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Spinach and Ricotta Agnolotti with Butter-Sage Sauce

Agnolotti, meaning "priest hats" in Italian, are small ravioli made by folding pasta dough over a filling, typically with meat or vegetables inside. They are associated with the Piedmont region. They're usually served simply, either in a butter sauce or fried in a pan and garnished. This pasta dough from The French Laundry Cookbook, by Thomas Keller (Artisan 1999). The filling is from a recipe in Italian Cooking & Living Magazine.

Makes 8 first-course servings or 4 main-course servings


1 3/4 cups (8 ounces) all-purpose flour

6 large egg yolks

1 large egg

1 1/2 teaspoons olive oil

1 tablespoon milk


1 cup cooked fresh spinach

2 tablespoons extra-virgin olive oil

2 garlic cloves, minced


Salt and freshly ground black pepper

1 cup ricotta

Egg Wash

1 egg beaten with 2 tablespoons water


1 bunch fresh sage, washed, leaves only

1 stick (8 tablespoons) butter, cut into cubes

Make dough: Mound flour on a board or other surface and create a well in the center, pushing the flour to all sides to make a ring with sides about 1-inch wide. Make sure that the well is wide enough to hold all the eggs without spilling.

Pour the egg yolks, egg, oil and milk into the well. Use your fingers to break the eggs up. Still using your fingers, begin turning the eggs in a circular motion, keeping them within the well and not allowing them to spill over the sides. This circular motion allows the eggs to gradually pull in flour from the sides of the well; it is important that the flour not be incorporated too rapidly, or dough will be lumpy. Keep moving the eggs while slowly incorporating the flour. Using a pastry scraper, occasionally push the flour toward the eggs; the flour should be moved only enough to maintain the gradual incorporation of the flour, and the eggs should continue to be contained within the well. The mixture will thicken and eventually get too tight to keep turning with your fingers.

When the dough begins thickening and starts lifting itself from the board, begin incorporating the remaining flour with the pastry scraper by lifting the flour up and over the dough that's beginning to form and cutting it into the dough. When the remaining flour from the sides of the well has been cut into the dough, the dough will still look shaggy. Bring the dough together with the palms of your hands and form it into a ball. It will look flaky but will hold together.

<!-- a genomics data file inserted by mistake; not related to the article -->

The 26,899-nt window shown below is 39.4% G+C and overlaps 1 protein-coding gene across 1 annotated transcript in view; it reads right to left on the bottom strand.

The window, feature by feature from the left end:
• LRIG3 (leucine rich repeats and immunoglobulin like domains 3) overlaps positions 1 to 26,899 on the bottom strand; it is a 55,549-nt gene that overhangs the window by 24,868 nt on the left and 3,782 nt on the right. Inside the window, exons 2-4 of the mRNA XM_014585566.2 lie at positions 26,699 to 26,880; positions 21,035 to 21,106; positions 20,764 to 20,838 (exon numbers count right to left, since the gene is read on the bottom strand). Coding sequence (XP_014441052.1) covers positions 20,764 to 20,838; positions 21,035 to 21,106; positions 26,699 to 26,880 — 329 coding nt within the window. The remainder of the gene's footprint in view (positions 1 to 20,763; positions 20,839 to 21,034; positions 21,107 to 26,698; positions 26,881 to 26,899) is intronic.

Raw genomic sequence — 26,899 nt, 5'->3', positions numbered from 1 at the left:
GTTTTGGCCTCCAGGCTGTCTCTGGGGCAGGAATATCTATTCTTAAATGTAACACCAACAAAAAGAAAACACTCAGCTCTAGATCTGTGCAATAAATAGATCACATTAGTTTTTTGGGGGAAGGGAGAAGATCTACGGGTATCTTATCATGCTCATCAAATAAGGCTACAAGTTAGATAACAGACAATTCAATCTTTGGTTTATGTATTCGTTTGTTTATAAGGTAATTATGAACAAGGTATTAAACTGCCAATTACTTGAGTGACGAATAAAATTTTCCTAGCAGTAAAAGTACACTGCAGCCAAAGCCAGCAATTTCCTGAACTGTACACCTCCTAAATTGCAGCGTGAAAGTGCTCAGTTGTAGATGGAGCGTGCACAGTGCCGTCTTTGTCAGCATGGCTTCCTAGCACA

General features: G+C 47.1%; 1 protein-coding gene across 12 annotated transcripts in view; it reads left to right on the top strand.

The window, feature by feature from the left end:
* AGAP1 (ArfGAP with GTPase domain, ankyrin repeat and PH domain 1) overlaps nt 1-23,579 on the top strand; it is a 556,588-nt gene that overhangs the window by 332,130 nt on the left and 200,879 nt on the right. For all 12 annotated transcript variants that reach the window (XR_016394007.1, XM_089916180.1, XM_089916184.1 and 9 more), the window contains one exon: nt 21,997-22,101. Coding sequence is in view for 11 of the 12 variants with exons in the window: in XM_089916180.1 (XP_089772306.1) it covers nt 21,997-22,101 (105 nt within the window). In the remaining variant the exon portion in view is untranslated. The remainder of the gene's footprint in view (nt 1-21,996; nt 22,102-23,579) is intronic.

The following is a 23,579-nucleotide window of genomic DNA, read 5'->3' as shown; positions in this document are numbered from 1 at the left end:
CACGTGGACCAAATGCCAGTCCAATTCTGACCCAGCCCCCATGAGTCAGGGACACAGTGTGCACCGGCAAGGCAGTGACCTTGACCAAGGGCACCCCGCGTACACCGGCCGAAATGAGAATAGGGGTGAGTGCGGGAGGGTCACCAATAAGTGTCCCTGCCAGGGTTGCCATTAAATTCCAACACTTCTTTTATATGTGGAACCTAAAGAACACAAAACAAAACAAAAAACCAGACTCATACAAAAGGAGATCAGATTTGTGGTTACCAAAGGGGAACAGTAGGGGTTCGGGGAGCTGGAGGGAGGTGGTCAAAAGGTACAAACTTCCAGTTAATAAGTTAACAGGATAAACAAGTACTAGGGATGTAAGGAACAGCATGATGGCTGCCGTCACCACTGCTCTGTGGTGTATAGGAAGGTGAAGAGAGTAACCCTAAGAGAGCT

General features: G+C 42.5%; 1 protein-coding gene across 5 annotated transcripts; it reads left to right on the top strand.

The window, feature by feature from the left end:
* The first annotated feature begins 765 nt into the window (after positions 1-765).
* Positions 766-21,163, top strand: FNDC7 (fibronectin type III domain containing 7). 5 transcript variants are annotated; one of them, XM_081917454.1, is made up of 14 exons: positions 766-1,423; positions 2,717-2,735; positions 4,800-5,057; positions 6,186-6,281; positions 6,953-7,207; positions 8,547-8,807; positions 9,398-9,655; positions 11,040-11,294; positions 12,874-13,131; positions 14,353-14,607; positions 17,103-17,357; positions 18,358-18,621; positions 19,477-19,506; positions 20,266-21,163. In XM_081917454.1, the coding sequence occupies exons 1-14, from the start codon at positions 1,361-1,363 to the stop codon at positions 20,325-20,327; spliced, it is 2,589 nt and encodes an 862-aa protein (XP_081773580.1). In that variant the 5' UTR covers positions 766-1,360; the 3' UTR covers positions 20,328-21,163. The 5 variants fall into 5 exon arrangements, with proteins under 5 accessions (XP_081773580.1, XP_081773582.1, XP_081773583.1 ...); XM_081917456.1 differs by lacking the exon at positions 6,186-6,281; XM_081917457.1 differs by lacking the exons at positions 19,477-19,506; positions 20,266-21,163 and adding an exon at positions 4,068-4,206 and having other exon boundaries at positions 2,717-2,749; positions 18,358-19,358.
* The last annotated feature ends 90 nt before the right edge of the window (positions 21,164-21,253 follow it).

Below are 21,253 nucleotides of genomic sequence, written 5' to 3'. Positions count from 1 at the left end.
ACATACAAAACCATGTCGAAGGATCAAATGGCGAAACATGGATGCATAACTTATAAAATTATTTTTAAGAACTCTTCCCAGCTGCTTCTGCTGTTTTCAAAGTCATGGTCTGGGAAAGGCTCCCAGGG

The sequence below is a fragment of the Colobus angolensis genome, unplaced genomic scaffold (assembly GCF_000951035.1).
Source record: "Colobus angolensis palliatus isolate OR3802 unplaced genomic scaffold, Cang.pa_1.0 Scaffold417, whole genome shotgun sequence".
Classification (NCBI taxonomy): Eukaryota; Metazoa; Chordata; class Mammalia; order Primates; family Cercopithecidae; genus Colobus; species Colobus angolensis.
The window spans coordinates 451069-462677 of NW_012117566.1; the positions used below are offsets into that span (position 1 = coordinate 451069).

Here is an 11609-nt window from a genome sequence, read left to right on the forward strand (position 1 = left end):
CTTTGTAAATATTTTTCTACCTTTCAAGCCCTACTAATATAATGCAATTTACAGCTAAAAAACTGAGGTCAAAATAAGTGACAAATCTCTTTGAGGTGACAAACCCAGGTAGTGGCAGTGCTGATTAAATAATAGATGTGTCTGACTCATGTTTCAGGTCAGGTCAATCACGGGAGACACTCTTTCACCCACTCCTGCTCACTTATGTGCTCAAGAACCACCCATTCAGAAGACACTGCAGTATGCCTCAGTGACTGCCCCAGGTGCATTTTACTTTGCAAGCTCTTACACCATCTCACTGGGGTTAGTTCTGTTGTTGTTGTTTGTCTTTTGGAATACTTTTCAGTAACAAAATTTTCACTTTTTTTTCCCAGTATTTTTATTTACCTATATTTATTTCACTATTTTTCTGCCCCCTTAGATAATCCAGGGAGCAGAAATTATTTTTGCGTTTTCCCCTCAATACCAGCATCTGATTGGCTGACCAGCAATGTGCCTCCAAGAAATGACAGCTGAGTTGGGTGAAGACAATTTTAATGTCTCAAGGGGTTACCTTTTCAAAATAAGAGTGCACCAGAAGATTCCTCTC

Knead the dough by pressing it, bit by bit, in a forward motion with the heels of your hands rather than folding it over on itself as you would with a bread dough. Re-form the dough into a ball and repeat the process several times. The dough should feel moist but not sticky. Let the dough rest for a few minutes while you clean the work surface.

Dust the clean work surface with a little flour. Knead the dough by pushing against it in a forward motion with the heels of your hands. Form the dough into a ball again and knead it again. Keep kneading in this forward motion until the dough becomes silky smooth. The dough is ready when you can pull your finger through it and the dough wants to snap back into place. The kneading process can take from 10 to 15 minutes.

Even if you think you are finished kneading, knead it for an extra 10 minutes; you cannot overknead this dough. It is important to work the dough long enough to pass the pull test; otherwise, when it rests, it will collapse.

Double-wrap the dough in plastic wrap to ensure that it does not dry out. Let the dough rest for at least 30 minutes and up to 1 hour before rolling it through a pasta machine. The dough can be made a day ahead, wrapped and refrigerated; bring to room temperature before proceeding.

To form sheets for agnolotti: Use 1/2 recipe pasta dough, divided into two or three pieces. Run the dough through a pasta machine as for ravioli, but make the sheets wider. The size will vary according to the pasta machine used, but the sheets should be at least 5 inches wide. It is important that your pasta sheet be thin enough so that you can see your fingers through it, but not so thin that it's translucent. Keep the pasta sheets covered, as they dry out quickly, and proceed with filling the agnolotti.

Make filling: Drain cooked fresh spinach and squeeze to remove any excess water. Heat oul in a large sauté pan. Add the minced garlic and cook until fragrant but not burned. Add the spinach, season with grated nutmeg, salt and freshly ground black pepper. Sauté about 5 minutes. Remove into a bowl and let cool. Combine with the ricotta and mix until incorporated. Place in the refrigerator until ready to use.

Form agnolotti: With a pastry bag or teaspoon, mound little heaps of filling about 1 inch apart in 2 rows. Brush around mounds with egg wash. Cut the pasta sheet in half between the rows, lengthwise. Fold the dough over filling and squeeze dough together between mounds. With a serrated pasta cutter, cut agnolotti. Cut away excess dough lengthwise; there should be no more than ¼ inch around the edges. Cut individual agnolotti and pinch to seal.

Cook agnolotti: Depending on the thickness of your pasta, it should be boiled for between 5 and 10 minutes. Test at regular intervals, by sampling a dumpling.

Make the sage-butter sauce: Roll sage leaves and cut into chiffonade. Cube the butter and set aside. Heat a large sauté pan over medium heat. Add the cubed butter and let cook until the butter begins to foam, being careful not to burn. Add the sage and lightly sauté and continue to cook until the butter turns a light brown. Spoon over the cooked ravioli and serve hot.

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